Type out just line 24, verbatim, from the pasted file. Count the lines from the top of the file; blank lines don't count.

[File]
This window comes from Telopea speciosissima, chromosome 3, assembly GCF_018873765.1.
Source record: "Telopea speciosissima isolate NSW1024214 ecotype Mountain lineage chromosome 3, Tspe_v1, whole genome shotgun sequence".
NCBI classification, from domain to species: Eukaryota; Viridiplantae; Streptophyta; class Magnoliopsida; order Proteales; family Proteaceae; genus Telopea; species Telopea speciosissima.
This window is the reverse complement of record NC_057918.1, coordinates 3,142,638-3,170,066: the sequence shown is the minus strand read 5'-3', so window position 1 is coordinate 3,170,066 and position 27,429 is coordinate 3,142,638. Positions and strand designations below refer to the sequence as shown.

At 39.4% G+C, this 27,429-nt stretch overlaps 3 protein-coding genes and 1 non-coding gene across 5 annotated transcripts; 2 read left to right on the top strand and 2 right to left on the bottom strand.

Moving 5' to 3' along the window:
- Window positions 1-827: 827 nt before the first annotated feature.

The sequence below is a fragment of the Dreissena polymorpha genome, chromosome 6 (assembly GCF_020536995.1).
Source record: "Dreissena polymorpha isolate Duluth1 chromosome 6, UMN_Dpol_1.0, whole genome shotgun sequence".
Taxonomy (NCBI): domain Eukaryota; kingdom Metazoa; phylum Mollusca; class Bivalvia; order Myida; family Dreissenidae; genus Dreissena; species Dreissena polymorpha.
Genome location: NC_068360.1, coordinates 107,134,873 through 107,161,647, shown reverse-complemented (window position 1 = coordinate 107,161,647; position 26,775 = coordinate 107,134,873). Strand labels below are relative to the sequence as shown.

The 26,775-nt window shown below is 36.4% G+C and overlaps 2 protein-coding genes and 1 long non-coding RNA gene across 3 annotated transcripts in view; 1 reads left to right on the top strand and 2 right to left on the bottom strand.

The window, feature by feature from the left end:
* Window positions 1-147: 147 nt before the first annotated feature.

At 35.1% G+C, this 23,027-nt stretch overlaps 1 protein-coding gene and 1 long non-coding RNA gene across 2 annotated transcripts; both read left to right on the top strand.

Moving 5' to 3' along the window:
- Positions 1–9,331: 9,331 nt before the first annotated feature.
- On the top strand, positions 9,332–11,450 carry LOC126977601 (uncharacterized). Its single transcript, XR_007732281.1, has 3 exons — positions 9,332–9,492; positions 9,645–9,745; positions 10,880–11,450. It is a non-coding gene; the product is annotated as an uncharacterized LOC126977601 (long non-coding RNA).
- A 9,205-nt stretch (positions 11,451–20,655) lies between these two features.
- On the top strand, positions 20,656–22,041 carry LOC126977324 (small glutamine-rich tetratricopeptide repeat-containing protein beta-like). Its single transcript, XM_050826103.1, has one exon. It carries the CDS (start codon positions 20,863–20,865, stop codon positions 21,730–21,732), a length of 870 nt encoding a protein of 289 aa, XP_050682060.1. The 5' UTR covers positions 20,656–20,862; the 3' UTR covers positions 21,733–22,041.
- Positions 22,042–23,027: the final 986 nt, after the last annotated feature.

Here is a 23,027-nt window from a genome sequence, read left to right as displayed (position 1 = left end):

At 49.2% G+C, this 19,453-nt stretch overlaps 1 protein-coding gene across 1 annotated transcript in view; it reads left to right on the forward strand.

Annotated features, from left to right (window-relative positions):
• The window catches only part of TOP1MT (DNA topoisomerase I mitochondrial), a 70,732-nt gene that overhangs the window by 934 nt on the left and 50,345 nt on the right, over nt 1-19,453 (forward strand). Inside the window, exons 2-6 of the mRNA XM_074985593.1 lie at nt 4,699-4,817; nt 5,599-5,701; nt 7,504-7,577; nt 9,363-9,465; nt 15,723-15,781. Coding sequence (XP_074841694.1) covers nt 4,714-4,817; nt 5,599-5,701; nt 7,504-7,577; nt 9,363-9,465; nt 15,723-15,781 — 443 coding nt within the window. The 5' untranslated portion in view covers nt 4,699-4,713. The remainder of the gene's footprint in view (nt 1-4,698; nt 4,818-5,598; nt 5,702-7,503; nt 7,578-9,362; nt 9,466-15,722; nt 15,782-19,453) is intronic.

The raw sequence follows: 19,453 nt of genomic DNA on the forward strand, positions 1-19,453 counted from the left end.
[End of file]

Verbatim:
Annotated features, from left to right (window-relative positions):